An Irish Airman Foresees His Death

by William Butler Yeats

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What is the genre and tone of the poem "An Irish Airman Foresees His Death"?

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Yeats's poem "An Irish Airman Foresees His Death" is a dramatic monologue. It is also a lyric poem written by Yeats in memory of Major Robert Gregory, who was shot down by Italian forces.

This poem is very lyrical in its expression of the airman's personal feelings because...

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Yeats's poem "An Irish Airman Foresees His Death" is a dramatic monologue. It is also a lyric poem written by Yeats in memory of Major Robert Gregory, who was shot down by Italian forces.

This poem is very lyrical in its expression of the airman's personal feelings because it is written with a rhyme that has a particular musicality to it. "An Irish Airman Foresees His Death" is written as the monologue of the pilot who has a fatalistic view of his role in World War I. As he meditates, the pilot goes through the conventional reasons for fighting and finds that he does not identify with any of them. He states, "My country is Kiltartan Cross," and the war will bring no change to any Irish lives. The speaker ultimately concludes that he has not joined the war effort out of a sense of duty nor for the acclaim of cheering crowds. With splendid phrasing and emotion, the speaker concludes,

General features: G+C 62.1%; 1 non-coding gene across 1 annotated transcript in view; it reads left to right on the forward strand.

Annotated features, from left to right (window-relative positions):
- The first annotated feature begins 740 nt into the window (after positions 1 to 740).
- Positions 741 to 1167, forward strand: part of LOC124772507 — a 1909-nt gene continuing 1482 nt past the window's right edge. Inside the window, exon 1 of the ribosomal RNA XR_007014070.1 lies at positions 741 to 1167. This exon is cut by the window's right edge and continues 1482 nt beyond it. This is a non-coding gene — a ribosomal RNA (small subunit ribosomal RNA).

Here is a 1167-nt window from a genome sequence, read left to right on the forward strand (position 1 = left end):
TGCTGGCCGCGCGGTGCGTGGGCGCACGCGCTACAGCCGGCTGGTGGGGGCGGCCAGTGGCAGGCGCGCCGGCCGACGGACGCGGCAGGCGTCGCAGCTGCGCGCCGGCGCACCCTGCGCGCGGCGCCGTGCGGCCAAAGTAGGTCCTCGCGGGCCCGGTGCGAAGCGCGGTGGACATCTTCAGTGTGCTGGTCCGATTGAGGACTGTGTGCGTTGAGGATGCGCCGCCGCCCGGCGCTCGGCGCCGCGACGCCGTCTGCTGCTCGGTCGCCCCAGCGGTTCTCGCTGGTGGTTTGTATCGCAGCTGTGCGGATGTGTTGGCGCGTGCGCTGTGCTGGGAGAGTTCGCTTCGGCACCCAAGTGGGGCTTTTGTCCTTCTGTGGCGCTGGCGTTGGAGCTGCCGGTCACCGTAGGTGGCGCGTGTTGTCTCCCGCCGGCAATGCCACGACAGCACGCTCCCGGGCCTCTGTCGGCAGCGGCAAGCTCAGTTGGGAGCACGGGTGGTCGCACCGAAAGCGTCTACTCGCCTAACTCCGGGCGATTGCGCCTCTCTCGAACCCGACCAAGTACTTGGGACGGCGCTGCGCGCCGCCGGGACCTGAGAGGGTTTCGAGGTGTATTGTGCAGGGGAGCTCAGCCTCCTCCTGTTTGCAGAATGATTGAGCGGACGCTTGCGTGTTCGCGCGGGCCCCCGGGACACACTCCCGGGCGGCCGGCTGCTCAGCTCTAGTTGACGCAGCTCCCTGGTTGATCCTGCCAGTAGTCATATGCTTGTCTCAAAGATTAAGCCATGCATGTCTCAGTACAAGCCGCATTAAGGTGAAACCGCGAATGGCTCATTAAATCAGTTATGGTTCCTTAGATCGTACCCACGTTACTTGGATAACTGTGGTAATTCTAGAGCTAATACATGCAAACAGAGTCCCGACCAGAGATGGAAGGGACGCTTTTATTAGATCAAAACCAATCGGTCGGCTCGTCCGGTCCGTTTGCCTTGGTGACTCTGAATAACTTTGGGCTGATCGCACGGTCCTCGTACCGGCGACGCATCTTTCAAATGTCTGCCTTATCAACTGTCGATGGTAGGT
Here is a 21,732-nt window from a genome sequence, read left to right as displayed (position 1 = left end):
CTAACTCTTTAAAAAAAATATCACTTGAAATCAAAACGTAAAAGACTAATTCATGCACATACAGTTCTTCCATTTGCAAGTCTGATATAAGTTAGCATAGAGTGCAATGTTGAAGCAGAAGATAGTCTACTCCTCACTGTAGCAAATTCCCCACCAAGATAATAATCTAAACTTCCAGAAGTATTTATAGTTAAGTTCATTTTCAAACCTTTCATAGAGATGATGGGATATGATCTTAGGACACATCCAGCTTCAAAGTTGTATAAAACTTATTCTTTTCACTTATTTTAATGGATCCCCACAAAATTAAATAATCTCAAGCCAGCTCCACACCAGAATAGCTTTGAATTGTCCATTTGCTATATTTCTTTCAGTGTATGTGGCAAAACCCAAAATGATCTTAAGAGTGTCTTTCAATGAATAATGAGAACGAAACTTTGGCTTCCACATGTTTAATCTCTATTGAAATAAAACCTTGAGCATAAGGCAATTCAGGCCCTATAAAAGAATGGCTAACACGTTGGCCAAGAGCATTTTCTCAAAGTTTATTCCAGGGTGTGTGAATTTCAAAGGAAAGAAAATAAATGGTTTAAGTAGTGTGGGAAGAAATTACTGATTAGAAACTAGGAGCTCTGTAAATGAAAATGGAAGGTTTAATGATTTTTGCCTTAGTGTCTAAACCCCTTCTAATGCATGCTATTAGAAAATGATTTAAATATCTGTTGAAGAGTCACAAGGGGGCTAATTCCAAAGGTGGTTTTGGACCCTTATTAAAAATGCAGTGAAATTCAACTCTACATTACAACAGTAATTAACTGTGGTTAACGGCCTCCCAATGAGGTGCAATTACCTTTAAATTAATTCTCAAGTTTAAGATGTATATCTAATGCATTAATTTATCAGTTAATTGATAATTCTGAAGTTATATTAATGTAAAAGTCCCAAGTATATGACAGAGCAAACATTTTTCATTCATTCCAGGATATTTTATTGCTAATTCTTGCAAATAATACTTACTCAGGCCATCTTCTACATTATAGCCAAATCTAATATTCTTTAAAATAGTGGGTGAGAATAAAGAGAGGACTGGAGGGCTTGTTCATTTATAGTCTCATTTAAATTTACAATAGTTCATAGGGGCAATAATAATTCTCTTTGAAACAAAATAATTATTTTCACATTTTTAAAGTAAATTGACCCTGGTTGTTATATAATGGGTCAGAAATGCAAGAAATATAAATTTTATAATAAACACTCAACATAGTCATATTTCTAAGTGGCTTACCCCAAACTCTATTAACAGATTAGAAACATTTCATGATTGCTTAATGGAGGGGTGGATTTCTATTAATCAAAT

The years to come seemed waste of breath,
A waste of breath the years behind
In balance with this life, this death.

In his poem, Yeats employs anaphora, which is the repetition of a word at the beginning of a line of poetry. For instance, the poet uses the words "Those," "My," and "Nor" in successive lines of the poem to speed the reading of these lines and to join the pair of ideas. Anaphora can also be understood as the repetition of a phrase such as "Those that I," as is illustrated in Yeats's poem:

Those that I fight I do not hate, 
Those that I guard I do not love [implying the British whose uniform he wears]

Only "a lonely impulse of delight" has driven the pilot to join the British armed forces. Now, the airman wishes his efforts were not "A waste of breath." This phrase in the last stanza suggests the futility of the speaker's life. He knows he is going to die, and his death will not be for the sake of Ireland. Moreover, the switch from the first person to the third person indicates the universal import of the airman's experiences, suggesting that all wars are webs of death in which the life of no individual matters.

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